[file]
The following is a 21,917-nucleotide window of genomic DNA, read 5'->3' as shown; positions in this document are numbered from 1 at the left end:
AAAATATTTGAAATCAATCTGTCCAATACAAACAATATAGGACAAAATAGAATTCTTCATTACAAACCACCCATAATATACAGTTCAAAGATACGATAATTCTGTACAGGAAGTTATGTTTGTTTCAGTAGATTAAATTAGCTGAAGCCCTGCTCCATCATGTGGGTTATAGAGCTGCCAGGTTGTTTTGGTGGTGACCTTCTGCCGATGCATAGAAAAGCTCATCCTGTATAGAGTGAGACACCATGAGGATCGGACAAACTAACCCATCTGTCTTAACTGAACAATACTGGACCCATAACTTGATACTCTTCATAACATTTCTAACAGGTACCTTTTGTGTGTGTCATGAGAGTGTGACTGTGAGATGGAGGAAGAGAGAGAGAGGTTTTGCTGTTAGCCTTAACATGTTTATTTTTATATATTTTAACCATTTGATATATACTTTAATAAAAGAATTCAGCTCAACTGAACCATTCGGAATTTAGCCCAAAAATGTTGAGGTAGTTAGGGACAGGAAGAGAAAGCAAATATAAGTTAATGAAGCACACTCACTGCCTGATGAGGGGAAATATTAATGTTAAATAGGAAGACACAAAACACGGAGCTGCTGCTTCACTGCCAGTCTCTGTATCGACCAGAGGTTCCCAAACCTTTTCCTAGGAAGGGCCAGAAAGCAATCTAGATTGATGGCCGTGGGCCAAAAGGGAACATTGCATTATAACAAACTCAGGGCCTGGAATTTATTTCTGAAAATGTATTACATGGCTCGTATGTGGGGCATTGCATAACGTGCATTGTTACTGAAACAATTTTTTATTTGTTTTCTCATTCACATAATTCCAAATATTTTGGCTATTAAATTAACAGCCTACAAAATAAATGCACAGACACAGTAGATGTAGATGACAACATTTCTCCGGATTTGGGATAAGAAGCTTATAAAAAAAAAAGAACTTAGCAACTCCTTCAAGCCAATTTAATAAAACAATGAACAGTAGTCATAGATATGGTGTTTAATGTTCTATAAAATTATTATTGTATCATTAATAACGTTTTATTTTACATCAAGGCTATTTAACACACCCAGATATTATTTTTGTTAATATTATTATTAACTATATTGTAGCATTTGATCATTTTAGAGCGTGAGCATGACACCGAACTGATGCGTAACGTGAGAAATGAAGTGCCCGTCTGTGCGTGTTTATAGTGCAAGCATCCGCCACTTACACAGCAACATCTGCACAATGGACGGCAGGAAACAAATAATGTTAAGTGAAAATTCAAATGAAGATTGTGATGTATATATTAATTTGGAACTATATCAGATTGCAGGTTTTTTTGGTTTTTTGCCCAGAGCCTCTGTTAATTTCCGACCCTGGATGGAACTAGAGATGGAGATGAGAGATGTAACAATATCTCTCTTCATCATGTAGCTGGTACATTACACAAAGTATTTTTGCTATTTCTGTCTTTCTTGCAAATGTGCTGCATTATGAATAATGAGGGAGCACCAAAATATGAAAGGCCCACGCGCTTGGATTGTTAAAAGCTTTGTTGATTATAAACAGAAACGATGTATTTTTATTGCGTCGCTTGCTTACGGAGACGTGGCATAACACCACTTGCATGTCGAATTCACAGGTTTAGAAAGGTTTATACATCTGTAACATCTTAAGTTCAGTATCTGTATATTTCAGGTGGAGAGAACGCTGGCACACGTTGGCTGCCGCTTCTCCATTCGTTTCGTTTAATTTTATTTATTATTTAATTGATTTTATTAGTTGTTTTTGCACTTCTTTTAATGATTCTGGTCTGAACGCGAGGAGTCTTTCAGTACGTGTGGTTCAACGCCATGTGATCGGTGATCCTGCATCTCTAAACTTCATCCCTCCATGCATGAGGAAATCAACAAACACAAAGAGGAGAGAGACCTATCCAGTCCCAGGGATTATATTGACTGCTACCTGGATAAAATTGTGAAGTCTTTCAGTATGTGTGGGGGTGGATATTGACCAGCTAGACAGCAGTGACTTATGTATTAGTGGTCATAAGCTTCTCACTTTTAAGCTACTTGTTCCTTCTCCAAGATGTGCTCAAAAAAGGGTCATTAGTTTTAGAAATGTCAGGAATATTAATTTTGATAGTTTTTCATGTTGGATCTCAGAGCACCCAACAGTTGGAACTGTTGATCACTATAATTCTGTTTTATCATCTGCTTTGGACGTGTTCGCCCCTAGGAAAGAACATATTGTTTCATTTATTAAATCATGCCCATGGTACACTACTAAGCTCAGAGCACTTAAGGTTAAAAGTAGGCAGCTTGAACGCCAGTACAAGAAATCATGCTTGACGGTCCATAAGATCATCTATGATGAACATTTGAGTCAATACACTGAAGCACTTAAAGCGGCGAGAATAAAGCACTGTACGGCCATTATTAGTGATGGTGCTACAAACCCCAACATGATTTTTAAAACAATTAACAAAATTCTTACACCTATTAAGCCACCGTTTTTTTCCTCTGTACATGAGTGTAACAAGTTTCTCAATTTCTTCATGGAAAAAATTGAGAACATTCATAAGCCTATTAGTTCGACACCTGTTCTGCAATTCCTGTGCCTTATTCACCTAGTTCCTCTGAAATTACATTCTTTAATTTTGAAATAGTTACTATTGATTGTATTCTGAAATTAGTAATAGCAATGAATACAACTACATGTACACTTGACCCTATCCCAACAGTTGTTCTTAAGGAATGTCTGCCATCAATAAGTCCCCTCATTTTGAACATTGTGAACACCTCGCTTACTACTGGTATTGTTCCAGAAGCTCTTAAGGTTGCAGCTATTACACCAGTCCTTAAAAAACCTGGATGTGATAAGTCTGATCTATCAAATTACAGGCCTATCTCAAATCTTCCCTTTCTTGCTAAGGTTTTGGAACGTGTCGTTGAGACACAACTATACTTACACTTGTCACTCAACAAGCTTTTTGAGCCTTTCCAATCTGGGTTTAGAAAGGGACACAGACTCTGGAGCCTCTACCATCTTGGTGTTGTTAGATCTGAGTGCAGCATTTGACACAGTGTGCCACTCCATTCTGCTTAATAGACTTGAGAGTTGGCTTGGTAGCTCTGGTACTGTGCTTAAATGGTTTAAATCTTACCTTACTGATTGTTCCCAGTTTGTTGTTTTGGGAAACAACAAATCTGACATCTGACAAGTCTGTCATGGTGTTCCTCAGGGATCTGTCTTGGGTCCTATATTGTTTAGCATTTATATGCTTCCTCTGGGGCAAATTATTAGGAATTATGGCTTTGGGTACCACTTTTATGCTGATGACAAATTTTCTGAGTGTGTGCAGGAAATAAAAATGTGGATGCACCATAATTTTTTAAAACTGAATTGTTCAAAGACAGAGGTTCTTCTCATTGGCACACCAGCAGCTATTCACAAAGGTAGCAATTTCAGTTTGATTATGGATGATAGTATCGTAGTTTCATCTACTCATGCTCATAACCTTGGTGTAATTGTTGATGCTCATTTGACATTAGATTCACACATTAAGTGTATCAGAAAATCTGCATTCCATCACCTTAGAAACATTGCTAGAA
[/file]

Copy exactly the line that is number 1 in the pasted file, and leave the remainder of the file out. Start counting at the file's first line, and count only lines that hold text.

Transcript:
The following is a 21,917-nucleotide window of genomic DNA, read 5'->3' as shown; positions in this document are numbered from 1 at the left end: